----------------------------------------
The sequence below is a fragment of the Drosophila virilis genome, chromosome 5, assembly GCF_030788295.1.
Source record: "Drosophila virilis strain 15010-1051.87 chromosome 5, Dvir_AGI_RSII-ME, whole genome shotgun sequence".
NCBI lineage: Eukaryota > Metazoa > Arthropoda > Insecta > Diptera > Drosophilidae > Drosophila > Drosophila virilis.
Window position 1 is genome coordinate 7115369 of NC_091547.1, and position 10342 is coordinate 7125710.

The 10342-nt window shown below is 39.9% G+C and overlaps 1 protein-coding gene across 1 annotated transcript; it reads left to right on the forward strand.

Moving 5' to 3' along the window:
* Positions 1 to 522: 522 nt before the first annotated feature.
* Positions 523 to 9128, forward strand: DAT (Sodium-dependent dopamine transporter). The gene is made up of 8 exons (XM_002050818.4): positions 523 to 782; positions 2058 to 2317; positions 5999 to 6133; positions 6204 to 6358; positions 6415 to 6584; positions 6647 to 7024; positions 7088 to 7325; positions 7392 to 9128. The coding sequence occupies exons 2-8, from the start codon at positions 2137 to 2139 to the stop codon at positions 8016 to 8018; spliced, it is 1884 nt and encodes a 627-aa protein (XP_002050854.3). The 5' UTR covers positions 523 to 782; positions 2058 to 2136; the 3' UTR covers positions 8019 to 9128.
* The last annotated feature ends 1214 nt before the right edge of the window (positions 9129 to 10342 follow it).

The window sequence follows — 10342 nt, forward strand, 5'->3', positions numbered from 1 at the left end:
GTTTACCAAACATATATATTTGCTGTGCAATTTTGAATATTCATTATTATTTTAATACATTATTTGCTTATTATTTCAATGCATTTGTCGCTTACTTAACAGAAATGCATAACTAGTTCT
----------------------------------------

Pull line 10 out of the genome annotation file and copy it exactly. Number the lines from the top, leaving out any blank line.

The window sequence follows — 10342 nt, forward strand, 5'->3', positions numbered from 1 at the left end: